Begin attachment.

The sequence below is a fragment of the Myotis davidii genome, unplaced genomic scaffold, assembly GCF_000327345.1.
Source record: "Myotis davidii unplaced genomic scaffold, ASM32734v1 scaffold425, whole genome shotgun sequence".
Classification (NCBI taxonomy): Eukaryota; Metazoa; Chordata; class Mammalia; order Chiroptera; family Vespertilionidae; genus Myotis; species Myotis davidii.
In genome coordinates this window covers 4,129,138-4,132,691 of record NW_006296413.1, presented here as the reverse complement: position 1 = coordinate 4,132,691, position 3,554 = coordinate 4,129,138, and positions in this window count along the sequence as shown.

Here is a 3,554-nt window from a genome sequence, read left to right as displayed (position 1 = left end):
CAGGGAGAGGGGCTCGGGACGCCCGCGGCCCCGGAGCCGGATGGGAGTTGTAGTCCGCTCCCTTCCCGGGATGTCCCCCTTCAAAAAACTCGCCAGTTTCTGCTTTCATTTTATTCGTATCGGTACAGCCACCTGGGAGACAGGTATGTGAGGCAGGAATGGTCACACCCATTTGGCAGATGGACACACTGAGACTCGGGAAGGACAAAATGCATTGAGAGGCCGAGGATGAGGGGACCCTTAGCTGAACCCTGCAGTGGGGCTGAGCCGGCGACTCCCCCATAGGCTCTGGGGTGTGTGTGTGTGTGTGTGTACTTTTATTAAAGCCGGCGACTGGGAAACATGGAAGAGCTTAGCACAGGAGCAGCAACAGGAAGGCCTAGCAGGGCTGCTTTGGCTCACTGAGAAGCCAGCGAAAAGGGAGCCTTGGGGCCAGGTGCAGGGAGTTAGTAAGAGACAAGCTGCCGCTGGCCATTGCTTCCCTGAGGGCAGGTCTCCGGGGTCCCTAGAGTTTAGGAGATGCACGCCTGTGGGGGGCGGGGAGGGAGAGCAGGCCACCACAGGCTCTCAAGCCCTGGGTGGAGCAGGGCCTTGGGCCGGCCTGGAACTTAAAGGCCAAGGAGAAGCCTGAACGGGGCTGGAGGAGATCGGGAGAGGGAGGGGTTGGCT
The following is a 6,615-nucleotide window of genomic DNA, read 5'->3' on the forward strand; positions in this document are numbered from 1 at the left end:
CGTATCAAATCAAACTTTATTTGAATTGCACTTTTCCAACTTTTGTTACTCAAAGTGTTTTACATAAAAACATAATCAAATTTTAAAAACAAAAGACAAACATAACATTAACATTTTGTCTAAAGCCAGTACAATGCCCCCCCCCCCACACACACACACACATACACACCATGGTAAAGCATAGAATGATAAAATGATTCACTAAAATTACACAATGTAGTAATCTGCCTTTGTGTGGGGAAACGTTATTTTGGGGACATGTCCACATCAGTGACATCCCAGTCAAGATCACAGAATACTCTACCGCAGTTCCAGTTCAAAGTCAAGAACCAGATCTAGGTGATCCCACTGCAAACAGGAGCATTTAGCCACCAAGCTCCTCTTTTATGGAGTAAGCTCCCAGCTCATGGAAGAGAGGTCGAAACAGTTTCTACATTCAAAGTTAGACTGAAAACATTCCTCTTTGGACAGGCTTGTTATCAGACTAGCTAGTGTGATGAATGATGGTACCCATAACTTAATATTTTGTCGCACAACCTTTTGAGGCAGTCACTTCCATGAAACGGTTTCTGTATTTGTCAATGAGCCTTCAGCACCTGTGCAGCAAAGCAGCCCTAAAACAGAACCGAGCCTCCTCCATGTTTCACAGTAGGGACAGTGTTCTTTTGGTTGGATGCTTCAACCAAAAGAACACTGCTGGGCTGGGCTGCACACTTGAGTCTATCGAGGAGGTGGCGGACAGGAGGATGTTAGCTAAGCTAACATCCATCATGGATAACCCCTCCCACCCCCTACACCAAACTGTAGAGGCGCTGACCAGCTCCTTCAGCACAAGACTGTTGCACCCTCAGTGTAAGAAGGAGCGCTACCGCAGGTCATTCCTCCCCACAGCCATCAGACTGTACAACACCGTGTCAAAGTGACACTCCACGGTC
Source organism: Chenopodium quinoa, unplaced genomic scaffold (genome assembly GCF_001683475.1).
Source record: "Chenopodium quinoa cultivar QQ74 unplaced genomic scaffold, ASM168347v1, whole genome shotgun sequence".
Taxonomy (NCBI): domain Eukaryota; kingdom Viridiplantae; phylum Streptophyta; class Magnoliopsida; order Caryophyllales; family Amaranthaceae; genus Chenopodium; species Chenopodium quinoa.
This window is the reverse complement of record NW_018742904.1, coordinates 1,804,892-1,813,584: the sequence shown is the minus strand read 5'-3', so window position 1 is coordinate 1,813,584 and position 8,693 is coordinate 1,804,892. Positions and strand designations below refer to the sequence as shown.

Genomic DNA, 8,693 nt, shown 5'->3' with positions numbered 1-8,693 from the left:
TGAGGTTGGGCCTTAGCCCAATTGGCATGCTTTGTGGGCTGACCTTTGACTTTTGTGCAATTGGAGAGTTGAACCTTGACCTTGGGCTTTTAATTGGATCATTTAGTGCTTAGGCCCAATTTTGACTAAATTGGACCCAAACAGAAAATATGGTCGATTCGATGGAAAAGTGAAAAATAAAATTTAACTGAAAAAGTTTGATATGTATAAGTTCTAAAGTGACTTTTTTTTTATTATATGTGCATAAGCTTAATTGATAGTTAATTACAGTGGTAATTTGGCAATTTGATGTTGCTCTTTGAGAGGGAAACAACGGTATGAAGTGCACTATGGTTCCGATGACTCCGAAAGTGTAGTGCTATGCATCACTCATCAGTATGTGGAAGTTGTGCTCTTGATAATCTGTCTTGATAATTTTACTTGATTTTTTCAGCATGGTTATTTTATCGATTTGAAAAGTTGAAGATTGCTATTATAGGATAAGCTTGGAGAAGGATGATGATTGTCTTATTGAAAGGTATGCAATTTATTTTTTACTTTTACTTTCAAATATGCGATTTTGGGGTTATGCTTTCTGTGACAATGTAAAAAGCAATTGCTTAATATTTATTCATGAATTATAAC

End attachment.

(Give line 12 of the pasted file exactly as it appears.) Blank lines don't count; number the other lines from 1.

This window is the reverse complement of record NW_018742904.1, coordinates 1,804,892-1,813,584: the sequence shown is the minus strand read 5'-3', so window position 1 is coordinate 1,813,584 and position 8,693 is coordinate 1,804,892. Positions and strand designations below refer to the sequence as shown.